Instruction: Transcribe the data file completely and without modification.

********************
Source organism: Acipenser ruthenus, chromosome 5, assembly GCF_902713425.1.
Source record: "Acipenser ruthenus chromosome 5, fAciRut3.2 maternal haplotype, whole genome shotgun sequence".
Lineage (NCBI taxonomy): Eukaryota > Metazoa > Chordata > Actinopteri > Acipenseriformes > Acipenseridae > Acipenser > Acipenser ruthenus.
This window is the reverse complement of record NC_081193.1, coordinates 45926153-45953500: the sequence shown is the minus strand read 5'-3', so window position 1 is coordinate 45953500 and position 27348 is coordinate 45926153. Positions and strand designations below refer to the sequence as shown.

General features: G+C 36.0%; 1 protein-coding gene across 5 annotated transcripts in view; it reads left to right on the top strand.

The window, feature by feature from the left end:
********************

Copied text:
Source organism: Acipenser ruthenus, chromosome 5, assembly GCF_902713425.1.
Source record: "Acipenser ruthenus chromosome 5, fAciRut3.2 maternal haplotype, whole genome shotgun sequence".
Lineage (NCBI taxonomy): Eukaryota > Metazoa > Chordata > Actinopteri > Acipenseriformes > Acipenseridae > Acipenser > Acipenser ruthenus.
This window is the reverse complement of record NC_081193.1, coordinates 45926153-45953500: the sequence shown is the minus strand read 5'-3', so window position 1 is coordinate 45953500 and position 27348 is coordinate 45926153. Positions and strand designations below refer to the sequence as shown.

General features: G+C 36.0%; 1 protein-coding gene across 5 annotated transcripts in view; it reads left to right on the top strand.

The window, feature by feature from the left end: